Behold, the glory.

Behold, the glory.

Last year, I made an extra box for someone who wasn’t expecting it. “Next time I see him,” I thought, “I’ll bring him the box.”

Weeks went by. Months.

Then one night, in a fit of desperation and insomnia, I pulled the box out of the freezer.

“I’ll just have one of these bags. No one will know.”

One bag turned into three, turned into ten, turned into the whole box.

There, in the darkness of my living room, illuminated only by the flickering light of the television, I beheld the carnage. The casualties? Empty cellophane bags, a spray of crumbs, and some tissue paper.

I could throw away all of that and tuck the box away with my wrapping supplies. No one would know.

Except that the empty spot on the freezer shelf was sure to rat me out. Husband knew the box was there; he kept asking about it when we jockeyed for space in the freezer. “Who is this box for? When are you going to give it to him?” He would notice the box was gone, just as sure as he’d know that I hadn’t seen its intended recipient.

I stared at the box, gauging the space it left behind in the freezer. There really was no other recourse.

Carefully, I assembled all of the cookie waste—the bags and silvery ties, the tissue paper, the crumbs—all evidence of my misdeed, inside the box and closed the lid.

I stood up from the couch, flailing a little with my full cookie belly, and waddled to the kitchen. I opened the freezer door, took one last assessment of the items inside, and placed the empty box back on the shelf.

I don’t tell you this because I want to warn against the dangers of the late-night hunger munches.

I tell this story because it’s that time of year again, with fresh boxes of cookies in my freezer, and this empty box of shame wrappers was only evacuated three months ago.

The Summer Barbecue

What I am about to say may release a mob bearing pitchforks and torches, tools that can excoriate heretics from the population and char up some meat. Nevertheless…

I hate barbecues.

Okay, I hate 95% of barbecues.

They are man’s answer to what makes a scorching hot day even better: fire. Plus, scorched meat. As a pale vegetarian whose favorite vacation involved glaciers and sleet, you can imagine how this thrills me. Somehow, the events attract a diverse cross-section of the population. For your convenience, I’ve assembled a field guide.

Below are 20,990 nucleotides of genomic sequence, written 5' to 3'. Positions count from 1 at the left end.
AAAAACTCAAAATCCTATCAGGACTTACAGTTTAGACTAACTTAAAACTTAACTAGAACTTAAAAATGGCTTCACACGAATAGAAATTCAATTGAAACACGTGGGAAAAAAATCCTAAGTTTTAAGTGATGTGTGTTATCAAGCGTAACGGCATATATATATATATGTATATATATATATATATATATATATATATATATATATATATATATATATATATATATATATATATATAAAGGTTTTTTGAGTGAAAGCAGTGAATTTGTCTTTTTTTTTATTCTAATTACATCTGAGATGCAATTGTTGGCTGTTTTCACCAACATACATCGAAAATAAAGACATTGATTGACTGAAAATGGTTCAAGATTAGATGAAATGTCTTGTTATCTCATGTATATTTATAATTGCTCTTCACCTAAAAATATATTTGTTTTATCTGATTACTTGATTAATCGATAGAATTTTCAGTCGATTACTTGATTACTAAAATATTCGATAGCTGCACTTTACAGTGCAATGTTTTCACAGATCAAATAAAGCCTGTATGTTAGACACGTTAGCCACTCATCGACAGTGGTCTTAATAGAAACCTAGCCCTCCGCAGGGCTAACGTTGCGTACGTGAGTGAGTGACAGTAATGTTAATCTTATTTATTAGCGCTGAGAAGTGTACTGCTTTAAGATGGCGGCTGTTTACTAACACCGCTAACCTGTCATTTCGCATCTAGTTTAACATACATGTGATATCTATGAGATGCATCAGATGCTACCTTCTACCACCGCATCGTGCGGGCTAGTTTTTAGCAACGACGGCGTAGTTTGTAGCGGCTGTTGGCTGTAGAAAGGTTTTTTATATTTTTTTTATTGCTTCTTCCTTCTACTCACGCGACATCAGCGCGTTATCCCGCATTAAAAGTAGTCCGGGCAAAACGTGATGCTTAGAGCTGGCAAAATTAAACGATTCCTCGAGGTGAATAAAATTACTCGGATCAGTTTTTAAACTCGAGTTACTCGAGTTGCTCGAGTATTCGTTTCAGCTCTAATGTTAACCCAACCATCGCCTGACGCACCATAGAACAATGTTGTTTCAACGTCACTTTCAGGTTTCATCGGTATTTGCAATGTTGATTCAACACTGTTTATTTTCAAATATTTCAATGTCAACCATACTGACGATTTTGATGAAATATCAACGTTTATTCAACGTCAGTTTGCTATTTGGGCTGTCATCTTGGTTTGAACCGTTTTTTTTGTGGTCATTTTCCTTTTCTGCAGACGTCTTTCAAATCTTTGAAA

Population 1: The menfolk. Men tend fire. Every one of them is an expert, and half the barbecue will be spent arguing the finer points of fire-making. The other half will consist of them walking in and out of the house, trailing heat and smoke and bugs. Humans spent centuries perfecting doors as a means to keep these things outside the home, but no matter.

Conversation: Endless debates on charcoal placement, chimneys, or lighter fluid; explosions; things that can be set on fire or made to explode; sportsball (or, “dude, did you catch the game last night?”); and the tragically short film career of the great John Belushi.

Population 2: The womenfolk. Women are responsible for everything else. The majority of their time will be split between assembling salads, drinking wine, caring for tiny humans, and talking about child birth/child rearing/fluids that come out of said tiny humans.

Conversation: how to raise a tiny human to adulthood (I understand this is difficult and necessitates a support group of your peers); funny things the tiny humans say or do; the horrifying ordeal miracle of childbirth, in explicit detail; complaints about the menfolk; the price of a pound of beef.

Population 3: Tiny Humans. The children are responsible for “AAAHHHHH! Jimmy’s head is stuck in the laundry chute!” Their volume increases in direct relation to the number of children in their age-range also attending the event, an effect both staggering and exponential in nature. Remember what it was like to hear the thoughts in your head? Neither do I.

Conversation is disjointed and histrionic. In the course of five minutes you may hear: what they can do better than anyone else; what they can do better than you; “Look at this!”; noises that tiny butts make; smells that tiny butts make; and, “Did you see Jimmy’s head stuck in the laundry chute?!”

Perhaps it’s that I hate the outdoors, and therefore have no interest in sitting outside on a hot day, next to fire, debating which mind-numbing movie is funnier: Animal House or The Blues Brothers. Perhaps it’s that, even though I’m a woman, I can’t decide between puking or fainting over the casual conversations about wombs and vaginal tearing around a big bowl of pasta salad. Perhaps, after fifteen minutes trying to rediscover my childhood amongst the tiny humans, I remember that I’m glad to have left it behind.